‘We don’t want to live in Middle East & Africa’: Czech PM blasts EU migration policy Europe must fight for its culture and values amidst the migration crisis, Czech Prime Minister Andrej Babis has declared. He says recent riots in Germany show how the uncontrolled influx of migrants leads to explosive situations.

“Chemnitz is just right around the corner!” Babis on Sunday, recalling the chaos that engulfed the eastern German city last week during pro and anti-migrant rallies held there. “I’ve been thoroughly explaining that this is a fight to preserve our European civilization and culture. We don’t want to live in Africa or the Middle East here. We must fight for our values.”

“Have you seen the pictures of migrant ships heading for tourist beaches? Europeans are shocked and frightened. The same thing happened in Chemnitz. There was not only a murder committed, but also the murders of teenage girls and sexual assaults,” Babis went on.

Chemnitz became the scene of standoffs between anti-migrant protesters and anti-fascists after a local German man was killed in a brawl with migrants from Iraq and Syria. The ensuing violence was condemned by the authorities, and Foreign Minister Heiko Maas called on Germans to stand up against right-wing extremism.

Speaking on Czech TV channel Prima, Babis stressed that events in Chemnitz demonstrate how the influx of migrants creates explosive situations, when foreigners clash with native-born citizens. Such cases are very dangerous for Europe, as the tensions in Germany also affect neighboring countries, he said.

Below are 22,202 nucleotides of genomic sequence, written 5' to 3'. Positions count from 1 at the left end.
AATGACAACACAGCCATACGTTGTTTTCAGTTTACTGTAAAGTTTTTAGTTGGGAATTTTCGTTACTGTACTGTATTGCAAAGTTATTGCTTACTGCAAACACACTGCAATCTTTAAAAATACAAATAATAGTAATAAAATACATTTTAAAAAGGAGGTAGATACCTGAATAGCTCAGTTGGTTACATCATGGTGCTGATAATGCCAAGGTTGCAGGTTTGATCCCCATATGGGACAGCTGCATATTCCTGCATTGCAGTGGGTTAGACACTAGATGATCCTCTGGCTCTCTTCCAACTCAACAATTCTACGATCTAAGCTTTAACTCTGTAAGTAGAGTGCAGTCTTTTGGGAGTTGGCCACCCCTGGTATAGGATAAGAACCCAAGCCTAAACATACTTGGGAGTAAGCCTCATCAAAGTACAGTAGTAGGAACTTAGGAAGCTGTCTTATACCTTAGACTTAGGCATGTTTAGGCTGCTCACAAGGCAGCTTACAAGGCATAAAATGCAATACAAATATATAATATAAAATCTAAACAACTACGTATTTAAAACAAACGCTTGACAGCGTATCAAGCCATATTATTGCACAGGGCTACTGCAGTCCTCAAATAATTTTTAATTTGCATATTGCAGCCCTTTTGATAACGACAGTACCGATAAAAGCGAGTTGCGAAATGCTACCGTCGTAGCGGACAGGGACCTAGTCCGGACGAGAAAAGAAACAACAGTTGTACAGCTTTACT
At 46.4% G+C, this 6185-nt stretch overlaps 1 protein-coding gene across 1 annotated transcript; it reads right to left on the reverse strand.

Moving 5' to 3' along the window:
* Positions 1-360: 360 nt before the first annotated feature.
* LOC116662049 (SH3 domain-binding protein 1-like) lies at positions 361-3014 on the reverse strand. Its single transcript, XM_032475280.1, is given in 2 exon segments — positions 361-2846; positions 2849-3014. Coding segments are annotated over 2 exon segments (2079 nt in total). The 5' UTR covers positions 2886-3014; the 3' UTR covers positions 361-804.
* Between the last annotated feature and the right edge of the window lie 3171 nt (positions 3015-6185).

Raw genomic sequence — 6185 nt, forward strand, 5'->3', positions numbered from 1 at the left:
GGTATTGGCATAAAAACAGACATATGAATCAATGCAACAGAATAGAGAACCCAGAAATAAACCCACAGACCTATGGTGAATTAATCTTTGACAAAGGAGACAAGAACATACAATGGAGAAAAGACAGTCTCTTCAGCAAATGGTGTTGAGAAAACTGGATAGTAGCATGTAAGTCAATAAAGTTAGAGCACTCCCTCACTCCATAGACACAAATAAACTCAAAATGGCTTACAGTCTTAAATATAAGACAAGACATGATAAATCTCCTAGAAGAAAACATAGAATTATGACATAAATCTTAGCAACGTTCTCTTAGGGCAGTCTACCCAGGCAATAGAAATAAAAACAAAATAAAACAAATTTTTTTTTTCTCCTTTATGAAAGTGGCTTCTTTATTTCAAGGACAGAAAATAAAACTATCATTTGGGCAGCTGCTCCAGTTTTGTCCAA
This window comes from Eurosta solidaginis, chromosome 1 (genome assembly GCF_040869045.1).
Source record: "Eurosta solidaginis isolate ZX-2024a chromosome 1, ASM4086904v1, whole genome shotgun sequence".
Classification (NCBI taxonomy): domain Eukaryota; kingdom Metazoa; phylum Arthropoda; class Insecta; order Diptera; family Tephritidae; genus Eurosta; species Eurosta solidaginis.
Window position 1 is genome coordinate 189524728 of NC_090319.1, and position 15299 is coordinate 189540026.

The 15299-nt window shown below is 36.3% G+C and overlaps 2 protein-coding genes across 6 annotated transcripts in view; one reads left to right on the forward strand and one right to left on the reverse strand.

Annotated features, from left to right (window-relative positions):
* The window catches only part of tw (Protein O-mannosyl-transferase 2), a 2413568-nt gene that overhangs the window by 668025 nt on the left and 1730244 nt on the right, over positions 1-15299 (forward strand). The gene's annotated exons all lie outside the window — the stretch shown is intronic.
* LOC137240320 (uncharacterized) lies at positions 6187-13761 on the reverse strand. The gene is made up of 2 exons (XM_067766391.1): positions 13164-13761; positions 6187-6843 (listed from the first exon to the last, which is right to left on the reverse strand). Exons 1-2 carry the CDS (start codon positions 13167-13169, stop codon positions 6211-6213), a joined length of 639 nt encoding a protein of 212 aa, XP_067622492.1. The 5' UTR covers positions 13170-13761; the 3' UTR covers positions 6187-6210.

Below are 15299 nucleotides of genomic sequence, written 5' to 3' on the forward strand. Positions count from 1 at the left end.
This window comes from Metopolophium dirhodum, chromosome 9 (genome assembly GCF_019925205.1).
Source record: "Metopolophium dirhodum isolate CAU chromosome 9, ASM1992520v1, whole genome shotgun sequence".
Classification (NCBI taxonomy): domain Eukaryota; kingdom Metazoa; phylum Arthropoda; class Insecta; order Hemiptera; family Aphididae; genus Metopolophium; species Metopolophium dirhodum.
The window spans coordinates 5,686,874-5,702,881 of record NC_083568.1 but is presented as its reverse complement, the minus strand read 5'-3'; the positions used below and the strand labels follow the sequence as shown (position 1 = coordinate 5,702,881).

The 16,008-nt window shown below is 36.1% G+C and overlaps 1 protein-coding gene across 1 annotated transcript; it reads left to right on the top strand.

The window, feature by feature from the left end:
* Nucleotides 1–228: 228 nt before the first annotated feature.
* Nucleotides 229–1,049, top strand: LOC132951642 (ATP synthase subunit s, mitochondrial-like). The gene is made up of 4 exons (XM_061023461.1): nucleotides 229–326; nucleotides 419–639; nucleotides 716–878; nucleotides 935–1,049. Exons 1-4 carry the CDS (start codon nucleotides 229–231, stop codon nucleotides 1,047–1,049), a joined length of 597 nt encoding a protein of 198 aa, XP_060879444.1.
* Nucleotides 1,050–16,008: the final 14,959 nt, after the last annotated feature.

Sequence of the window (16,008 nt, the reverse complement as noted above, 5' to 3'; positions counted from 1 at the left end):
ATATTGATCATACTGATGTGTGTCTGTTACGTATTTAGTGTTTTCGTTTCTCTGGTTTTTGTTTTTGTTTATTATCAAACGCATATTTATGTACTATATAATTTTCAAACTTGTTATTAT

The minister reiterated his long-standing opposition to the European Commission’s attempts to force his country into accepting migrants. He blasted the existing EU migration policies, and argued that European states must “unite” to come up with a viable solution on migration crisis.

Andrej Babis spent last week traveling to Italy, Hungary, and Malta, where he sought solidarity with his approach to tackling migration. He is set to meet German Chancellor Angela Merkel in Berlin on Wednesday. Foreign Affairs Minister Maas had earlier argued that the EU shouldn’t simply force its individual members into accepting asylum-seekers – a move that was commended by Babis.

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